The nice thing about Warren's videos is that they are short and they dive directly to a topic and tell you exactly what you need to know to get started.  Warren was the key to unlocking PI and getting me over that hump that all of us know so well.  Although I've gone through them all I still refer back to specific videos when I want to re-learn something (what were his settings on Masked Stretch again?  Did he do HT first then MT or was it the other way around?--stuff like that)

Adam's teaching style is completely different.  While Warren tells you what you need to know concisely he necessarily has to skip details.  Adam, on the other hand, gives you a deep dive.  I consider myself a reasonably proficient user of PixInsight.  I've given lectures and demos to my astronomy club and I am a local resource for several.  When I received the tutorials, I was going to skip the basic stuff and go to the meat (Deconvolution, for instance--an opaque process in the best of times).  Adam encouraged me to start at the beginning.  Okay...(mental eye roll).   

And, well, wow.  The thing is Adam is so damn brilliant and clever that he will take the explanation of a process you THINK you know well (previews for instance) and you will go, "Holy crap, I didn't know it could do THAT!"  

I still haven't quite decided yet if this tutorial series is good for rank beginners, as I've only just started on it.  In the preview section, for instance, he mentions STF, HT, HDRMT, Decon and masks in the context of applying processes to preview.  I know all that stuff and he says in the tutorial basically, "Don't worry about this for now--I'll get to it" but I could see how a beginner not knowing anything, furiously taking notes, might be a bit overwhelmed.  The series very well might be good for beginners--I just haven't gotten into it far enough yet.  I can say with my experience with his CCD Stack and Photoshop videos that the answer will be Yes.  For me, and anybody on this list who has a working knowledge of PI, this teaching series is awesome.  However, they're long, and you need to devote the time to them.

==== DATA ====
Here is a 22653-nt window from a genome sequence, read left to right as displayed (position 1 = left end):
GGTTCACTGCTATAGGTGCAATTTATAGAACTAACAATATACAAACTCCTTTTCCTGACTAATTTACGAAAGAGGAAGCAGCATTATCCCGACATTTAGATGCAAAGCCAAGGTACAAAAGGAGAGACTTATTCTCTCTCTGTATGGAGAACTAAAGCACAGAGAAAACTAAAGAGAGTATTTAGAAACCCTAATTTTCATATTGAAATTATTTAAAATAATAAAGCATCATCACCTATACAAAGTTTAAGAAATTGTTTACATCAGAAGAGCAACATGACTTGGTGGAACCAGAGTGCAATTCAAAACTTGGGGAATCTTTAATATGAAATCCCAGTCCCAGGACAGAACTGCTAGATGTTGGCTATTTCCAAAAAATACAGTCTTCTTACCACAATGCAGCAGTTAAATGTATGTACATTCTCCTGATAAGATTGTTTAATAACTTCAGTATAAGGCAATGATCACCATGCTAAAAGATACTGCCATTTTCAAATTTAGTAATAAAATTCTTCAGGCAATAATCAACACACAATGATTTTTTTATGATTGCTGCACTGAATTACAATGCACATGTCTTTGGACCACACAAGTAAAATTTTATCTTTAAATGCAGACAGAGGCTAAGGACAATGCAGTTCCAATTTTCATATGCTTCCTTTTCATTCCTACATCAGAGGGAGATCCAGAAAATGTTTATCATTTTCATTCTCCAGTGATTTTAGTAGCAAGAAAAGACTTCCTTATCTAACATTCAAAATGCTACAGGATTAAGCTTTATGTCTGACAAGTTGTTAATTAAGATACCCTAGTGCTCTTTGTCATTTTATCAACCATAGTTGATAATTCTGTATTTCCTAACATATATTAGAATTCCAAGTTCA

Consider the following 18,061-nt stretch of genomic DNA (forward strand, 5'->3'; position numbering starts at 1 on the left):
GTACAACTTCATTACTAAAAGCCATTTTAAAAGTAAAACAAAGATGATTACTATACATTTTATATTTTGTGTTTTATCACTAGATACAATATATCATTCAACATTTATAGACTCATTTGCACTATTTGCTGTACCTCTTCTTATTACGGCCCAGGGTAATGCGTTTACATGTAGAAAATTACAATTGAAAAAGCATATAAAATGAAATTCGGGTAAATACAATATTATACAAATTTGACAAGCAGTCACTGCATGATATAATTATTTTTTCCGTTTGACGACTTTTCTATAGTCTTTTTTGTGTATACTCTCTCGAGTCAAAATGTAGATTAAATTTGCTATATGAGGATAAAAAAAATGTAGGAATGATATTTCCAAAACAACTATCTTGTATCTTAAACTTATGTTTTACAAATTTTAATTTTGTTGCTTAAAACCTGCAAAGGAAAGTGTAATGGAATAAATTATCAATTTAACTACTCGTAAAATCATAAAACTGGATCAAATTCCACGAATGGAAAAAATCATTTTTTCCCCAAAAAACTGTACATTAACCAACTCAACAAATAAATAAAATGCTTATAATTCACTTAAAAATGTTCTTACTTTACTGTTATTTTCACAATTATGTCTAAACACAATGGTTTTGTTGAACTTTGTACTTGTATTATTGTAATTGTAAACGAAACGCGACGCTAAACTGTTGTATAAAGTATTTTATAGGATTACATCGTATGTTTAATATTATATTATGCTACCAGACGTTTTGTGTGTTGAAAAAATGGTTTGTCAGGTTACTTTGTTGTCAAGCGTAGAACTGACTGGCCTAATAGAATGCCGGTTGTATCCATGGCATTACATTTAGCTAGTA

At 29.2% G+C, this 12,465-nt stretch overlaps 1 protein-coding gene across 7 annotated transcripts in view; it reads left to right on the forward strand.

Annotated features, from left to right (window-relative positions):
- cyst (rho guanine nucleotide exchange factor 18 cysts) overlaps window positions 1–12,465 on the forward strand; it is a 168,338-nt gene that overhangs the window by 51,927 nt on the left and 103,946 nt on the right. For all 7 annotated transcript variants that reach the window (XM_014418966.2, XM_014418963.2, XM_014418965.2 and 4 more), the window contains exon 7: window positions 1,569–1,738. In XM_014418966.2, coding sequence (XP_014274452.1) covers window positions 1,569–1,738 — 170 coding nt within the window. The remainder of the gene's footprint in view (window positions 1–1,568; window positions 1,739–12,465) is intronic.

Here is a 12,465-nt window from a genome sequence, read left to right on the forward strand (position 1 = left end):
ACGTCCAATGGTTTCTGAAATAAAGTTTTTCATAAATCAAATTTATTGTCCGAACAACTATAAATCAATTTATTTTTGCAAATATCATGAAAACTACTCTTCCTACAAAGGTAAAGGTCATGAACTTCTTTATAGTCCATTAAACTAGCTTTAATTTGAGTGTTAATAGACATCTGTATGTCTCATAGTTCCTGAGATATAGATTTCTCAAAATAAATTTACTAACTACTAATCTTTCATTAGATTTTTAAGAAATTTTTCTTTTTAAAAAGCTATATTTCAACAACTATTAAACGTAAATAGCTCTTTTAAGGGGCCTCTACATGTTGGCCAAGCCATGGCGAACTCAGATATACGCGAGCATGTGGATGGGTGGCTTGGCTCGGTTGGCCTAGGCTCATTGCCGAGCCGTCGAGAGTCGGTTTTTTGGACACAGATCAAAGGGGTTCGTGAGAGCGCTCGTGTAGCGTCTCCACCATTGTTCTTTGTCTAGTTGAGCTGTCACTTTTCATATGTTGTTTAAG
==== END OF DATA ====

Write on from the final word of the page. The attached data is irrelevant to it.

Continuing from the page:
This is why I think ip4ap and Adam's tutorials are compatable.  You want to get started quickly and learn PI--subscribe to ip4ap.  It's inexpensive and you will learn PI quickly.  Warren gives you that push over "The Hump" and I found it invaluable.    Adam complements this by taking apart the program and laying it bare for you for you to easily understand, and I like how Warren jumps on a new PI process or function and puts out a short explainer video soon after.  However although Warren shows you how to drive, Adam shows you how the car works.  As I mentioned above, I've always liked his teaching style, and he takes that nice calm competent style and has put it in well organized tutorials.  He also even shows you his mistakes, which you can learn from.  

Is it worth the money?  I think so.  We all spend a ton of money on this hobby and why not spend a bit more to make the best pictures you can?  So far, I give it my highest recommendation.  Anything by Adam is great.